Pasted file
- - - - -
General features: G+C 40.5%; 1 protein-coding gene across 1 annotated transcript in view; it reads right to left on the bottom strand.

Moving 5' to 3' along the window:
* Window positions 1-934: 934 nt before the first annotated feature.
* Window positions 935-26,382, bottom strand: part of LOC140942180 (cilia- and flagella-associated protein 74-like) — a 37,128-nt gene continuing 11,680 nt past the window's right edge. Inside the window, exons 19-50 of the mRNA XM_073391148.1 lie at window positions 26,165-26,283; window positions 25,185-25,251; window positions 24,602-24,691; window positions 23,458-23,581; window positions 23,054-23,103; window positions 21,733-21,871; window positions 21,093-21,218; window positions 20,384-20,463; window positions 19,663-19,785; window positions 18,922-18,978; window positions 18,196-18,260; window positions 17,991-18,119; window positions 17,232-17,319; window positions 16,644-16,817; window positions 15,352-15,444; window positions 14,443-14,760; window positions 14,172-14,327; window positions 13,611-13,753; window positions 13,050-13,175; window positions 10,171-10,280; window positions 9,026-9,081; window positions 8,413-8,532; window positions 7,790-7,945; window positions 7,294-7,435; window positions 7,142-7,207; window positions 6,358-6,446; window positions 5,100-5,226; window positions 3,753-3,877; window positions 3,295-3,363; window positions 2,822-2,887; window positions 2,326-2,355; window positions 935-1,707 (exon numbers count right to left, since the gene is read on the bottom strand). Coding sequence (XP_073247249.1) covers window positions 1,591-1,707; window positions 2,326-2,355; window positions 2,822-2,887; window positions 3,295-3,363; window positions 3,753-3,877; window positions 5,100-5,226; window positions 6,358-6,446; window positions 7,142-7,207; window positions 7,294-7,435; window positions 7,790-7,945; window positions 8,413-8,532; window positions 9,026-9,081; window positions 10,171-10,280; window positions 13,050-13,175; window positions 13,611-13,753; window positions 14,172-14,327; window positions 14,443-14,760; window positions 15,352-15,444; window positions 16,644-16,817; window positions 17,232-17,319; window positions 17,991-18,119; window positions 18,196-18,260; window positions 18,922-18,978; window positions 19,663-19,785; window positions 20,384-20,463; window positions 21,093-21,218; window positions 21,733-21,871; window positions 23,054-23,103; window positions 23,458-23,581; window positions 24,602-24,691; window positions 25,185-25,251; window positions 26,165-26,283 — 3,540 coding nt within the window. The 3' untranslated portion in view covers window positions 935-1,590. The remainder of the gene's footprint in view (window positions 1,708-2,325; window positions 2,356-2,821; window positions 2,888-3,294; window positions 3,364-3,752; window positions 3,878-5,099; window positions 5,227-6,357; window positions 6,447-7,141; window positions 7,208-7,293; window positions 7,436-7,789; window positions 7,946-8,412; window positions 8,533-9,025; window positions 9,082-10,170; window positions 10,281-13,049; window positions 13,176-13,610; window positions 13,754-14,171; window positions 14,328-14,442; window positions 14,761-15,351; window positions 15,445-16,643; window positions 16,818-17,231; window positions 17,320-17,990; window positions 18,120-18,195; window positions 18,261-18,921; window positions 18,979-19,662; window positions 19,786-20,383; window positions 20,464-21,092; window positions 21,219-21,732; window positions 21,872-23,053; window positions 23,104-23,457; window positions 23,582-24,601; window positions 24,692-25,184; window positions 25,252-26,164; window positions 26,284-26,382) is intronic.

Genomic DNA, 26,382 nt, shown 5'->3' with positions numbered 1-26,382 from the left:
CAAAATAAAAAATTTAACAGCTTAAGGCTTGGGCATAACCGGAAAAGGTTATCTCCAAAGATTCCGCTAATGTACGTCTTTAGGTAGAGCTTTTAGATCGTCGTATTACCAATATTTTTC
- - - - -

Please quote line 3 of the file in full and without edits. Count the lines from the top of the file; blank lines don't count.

* Window positions 1-934: 934 nt before the first annotated feature.